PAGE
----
How much does bad press affect policy and public attitudes to renewables?

  • 30 Nov 2012, 12:30
  • Ros Donald

Photo: Martin Pettitt

The UK's most-read newspapers wrote overwhelmingly negative articles about renewable energy sources despite evidence showing strong public support according to a new report. It calls for a more proactive approach to public relations from the renewables industry to address what it says is a democratic deficit in energy reporting. We asked a selection of experts on climate and energy in the media for their opinion.

CCGroup, the communications agency that compiled the report, says more than 51 per cent of the 138 articles selected was "negative or very negative toward the industry".  In contrast, it says 21 per cent was positive and 28 per cent was neutral. The group claims the findings indicate a 'democratic deficit' in the UK's press on renewable energy, because polling results indicate strong public support for renewables in the UK.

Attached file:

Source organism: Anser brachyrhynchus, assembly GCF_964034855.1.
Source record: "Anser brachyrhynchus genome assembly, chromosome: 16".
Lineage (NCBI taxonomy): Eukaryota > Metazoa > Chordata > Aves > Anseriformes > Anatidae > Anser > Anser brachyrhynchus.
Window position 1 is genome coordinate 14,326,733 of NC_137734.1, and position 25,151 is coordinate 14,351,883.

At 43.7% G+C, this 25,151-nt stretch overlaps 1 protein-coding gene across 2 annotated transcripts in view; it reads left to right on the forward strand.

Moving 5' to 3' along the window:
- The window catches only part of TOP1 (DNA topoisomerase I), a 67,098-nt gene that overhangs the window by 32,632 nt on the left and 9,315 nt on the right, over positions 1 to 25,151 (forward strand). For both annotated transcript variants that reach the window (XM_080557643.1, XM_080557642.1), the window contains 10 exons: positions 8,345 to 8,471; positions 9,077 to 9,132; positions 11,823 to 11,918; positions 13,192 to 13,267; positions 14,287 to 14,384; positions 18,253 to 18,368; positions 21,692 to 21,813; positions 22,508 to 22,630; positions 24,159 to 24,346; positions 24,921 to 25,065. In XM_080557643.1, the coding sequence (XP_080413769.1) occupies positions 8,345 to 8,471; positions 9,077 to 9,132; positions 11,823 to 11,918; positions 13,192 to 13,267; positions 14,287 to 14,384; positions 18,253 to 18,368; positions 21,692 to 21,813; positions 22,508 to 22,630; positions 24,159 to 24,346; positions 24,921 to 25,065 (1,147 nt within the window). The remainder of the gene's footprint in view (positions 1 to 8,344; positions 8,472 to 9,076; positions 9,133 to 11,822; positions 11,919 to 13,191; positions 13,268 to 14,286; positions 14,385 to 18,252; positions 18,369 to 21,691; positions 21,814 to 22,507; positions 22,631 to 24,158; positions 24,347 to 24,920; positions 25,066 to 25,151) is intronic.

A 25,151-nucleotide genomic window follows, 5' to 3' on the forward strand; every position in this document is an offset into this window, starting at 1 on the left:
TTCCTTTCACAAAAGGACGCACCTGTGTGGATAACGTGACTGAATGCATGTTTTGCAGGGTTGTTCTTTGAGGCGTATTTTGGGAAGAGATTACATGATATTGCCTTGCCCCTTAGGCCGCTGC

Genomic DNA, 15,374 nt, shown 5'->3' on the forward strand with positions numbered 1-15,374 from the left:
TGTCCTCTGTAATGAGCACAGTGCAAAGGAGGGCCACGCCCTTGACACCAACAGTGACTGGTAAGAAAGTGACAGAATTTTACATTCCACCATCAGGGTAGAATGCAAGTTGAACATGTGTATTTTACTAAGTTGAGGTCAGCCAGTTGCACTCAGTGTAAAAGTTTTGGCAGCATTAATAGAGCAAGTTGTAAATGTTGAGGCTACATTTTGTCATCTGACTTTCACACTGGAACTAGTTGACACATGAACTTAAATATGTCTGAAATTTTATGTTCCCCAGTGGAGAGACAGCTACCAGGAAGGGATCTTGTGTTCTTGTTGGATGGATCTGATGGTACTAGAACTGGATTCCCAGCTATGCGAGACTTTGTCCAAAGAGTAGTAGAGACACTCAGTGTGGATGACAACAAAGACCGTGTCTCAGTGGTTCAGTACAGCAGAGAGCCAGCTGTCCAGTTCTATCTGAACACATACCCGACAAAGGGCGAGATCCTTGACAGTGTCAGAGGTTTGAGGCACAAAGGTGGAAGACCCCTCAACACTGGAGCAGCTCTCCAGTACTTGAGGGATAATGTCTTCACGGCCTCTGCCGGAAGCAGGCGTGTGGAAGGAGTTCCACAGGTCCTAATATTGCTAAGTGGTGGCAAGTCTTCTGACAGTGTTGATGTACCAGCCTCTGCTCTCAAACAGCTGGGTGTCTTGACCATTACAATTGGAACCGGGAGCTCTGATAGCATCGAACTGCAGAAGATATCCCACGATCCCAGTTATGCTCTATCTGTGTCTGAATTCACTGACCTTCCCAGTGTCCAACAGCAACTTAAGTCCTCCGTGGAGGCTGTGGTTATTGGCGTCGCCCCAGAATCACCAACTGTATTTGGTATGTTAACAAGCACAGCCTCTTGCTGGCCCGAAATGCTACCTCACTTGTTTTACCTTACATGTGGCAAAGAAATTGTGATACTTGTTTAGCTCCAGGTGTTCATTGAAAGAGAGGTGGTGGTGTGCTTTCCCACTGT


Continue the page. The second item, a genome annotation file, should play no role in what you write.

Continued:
Research methods

CCGroup concentrated on articles published in July this year - the period when the government was deciding the level at which it would set payments to renewable energy sources through Renewable Obligation Certificates. It examined the coverage of the UK's five most-read newspapers: the Times, the Daily Telegraph, The Sun, the Daily Mail, and the Daily Mirror.  Researchers analysed the "overall sentiment" of articles mentioning renewables, as well as renewable energy in general, classifying it as neutral, positive, negative or very negative.

Several of the experts we contacted pointed out that the CCGroup study did not include newspapers that are generally more positive toward renewable sources of energy. James Painter, who heads the journalism fellowship programme at Oxford University's Reuters Institute, notes: